A sound exercise program for weight management and muscle definition includes both cardiovascular and strength training — regardless of your body frame size. If you gain weight easily, consult with a registered dietitian for a personalized meal plan to help you maintain a healthy weight while fueling your active lifestyle.
Cardiovascular exercise includes activities like brisk walking, swimming, group fitness classes like cycling or Zumba®, and using gym equipment like ellipticals, treadmills, rowers, and stair climbers. Burning calories, boosting endurance, elevating mood, strengthening muscles and bones, and reducing risk of chronic disease are just a few of the benefits of this type of exercise. Start by gradually working up to 30 minutes, 5 times a week.
Strength training helps mitigate the loss of muscle that typically occurs with aging; it preserves the muscle mass you need to maintain a healthy metabolism and the strength for activities of daily living. Don’t let a fear of bulking up stop you from including this important type of exercise in your fitness plan; it’s unusual for men or women to gain large amounts of muscle mass when following general strength-training guidelines.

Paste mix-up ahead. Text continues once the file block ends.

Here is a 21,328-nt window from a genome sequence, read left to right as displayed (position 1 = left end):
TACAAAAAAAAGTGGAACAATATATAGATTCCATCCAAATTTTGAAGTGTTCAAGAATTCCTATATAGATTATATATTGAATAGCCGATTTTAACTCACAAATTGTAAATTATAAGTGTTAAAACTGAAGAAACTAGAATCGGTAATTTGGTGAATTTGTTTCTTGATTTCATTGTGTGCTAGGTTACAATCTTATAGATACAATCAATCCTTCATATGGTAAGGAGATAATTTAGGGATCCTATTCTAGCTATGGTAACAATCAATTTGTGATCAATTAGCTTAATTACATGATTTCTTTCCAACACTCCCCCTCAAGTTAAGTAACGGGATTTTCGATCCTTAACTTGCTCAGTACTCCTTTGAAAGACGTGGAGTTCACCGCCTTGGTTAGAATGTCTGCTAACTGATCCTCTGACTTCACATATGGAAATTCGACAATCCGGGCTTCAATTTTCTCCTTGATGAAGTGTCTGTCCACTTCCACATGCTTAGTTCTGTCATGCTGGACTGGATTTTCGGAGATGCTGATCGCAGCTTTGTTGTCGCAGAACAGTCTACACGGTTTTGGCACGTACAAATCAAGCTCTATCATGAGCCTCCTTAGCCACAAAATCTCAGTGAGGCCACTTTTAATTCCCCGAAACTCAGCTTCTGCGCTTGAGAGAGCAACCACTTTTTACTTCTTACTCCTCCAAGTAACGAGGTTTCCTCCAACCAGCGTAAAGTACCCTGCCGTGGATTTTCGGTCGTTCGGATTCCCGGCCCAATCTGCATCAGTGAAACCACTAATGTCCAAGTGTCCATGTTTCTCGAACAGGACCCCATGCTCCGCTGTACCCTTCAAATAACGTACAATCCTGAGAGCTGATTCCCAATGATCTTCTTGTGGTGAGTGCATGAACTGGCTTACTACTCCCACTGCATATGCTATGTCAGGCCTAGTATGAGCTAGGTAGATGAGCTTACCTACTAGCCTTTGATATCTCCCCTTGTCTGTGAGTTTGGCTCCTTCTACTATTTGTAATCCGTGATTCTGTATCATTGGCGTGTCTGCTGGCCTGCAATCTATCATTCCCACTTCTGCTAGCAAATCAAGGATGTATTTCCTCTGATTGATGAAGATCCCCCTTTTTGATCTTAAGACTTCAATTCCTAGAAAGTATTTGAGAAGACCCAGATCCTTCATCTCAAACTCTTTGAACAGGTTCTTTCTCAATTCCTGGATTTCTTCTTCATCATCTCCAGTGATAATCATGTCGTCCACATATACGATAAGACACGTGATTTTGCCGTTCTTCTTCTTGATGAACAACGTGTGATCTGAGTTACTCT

A basic program targets the major muscle groups (legs, hips, core, chest, shoulders, arms, back) twice a week; select a resistance level that allows you to complete no more than 1-2 sets of 8-12 repetitions for each exercise; rest for at least 30-90 seconds in between sets; and allow for at least 48 hours for rest and recovery in between strength training sessions. A variety of equipment is available for strength training; proper alignment and form is easier to maintain on weight machines, making them a great way to get started.
For safety, talk with your health care provider before starting an exercise program. And for best results, work with a certified personal trainer for a complete assessment of your fitness status, a training plan tailored to your needs, and expert support to help you achieve your goals.